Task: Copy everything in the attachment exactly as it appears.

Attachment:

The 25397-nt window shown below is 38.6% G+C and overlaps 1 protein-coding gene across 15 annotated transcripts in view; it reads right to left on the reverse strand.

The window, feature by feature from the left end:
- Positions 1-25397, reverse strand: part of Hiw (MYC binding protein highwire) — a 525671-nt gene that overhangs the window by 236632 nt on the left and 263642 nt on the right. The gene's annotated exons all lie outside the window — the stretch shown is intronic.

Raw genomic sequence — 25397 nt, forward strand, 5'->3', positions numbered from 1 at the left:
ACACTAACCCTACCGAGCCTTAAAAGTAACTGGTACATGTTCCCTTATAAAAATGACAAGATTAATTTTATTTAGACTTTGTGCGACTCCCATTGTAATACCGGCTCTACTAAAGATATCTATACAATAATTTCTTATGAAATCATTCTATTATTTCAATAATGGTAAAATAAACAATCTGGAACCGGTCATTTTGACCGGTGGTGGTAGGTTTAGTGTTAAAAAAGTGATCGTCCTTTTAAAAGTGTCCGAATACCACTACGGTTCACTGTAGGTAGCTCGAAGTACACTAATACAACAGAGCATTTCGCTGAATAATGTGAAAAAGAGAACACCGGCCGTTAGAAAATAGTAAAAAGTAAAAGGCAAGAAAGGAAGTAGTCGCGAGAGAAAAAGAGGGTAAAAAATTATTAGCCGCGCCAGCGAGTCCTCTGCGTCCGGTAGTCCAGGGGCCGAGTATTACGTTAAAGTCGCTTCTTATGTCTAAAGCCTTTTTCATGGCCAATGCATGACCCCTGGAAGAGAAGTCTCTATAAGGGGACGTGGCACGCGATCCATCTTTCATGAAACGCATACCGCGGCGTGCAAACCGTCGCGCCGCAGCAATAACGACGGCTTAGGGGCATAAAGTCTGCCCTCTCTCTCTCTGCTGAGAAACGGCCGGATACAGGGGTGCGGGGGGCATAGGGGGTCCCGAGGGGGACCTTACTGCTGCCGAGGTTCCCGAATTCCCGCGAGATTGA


The 25397-nt window shown below is 38.6% G+C and overlaps 1 protein-coding gene across 15 annotated transcripts in view; it reads right to left on the reverse strand.

The window, feature by feature from the left end:
- Positions 1-25397, reverse strand: part of Hiw (MYC binding protein highwire) — a 525671-nt gene that overhangs the window by 236632 nt on the left and 263642 nt on the right. The gene's annotated exons all lie outside the window — the stretch shown is intronic.

Raw genomic sequence — 25397 nt, forward strand, 5'->3', positions numbered from 1 at the left:
ACACTAACCCTACCGAGCCTTAAAAGTAACTGGTACATGTTCCCTTATAAAAATGACAAGATTAATTTTATTTAGACTTTGTGCGACTCCCATTGTAATACCGGCTCTACTAAAGATATCTATACAATAATTTCTTATGAAATCATTCTATTATTTCAATAATGGTAAAATAAACAATCTGGAACCGGTCATTTTGACCGGTGGTGGTAGGTTTAGTGTTAAAAAAGTGATCGTCCTTTTAAAAGTGTCCGAATACCACTACGGTTCACTGTAGGTAGCTCGAAGTACACTAATACAACAGAGCATTTCGCTGAATAATGTGAAAAAGAGAACACCGGCCGTTAGAAAATAGTAAAAAGTAAAAGGCAAGAAAGGAAGTAGTCGCGAGAGAAAAAGAGGGTAAAAAATTATTAGCCGCGCCAGCGAGTCCTCTGCGTCCGGTAGTCCAGGGGCCGAGTATTACGTTAAAGTCGCTTCTTATGTCTAAAGCCTTTTTCATGGCCAATGCATGACCCCTGGAAGAGAAGTCTCTATAAGGGGACGTGGCACGCGATCCATCTTTCATGAAACGCATACCGCGGCGTGCAAACCGTCGCGCCGCAGCAATAACGACGGCTTAGGGGCATAAAGTCTGCCCTCTCTCTCTCTGCTGAGAAACGGCCGGATACAGGGGTGCGGGGGGCATAGGGGGTCCCGAGGGGGACCTTACTGCTGCCGAGGTTCCCGAATTCCCGCGAGATTGA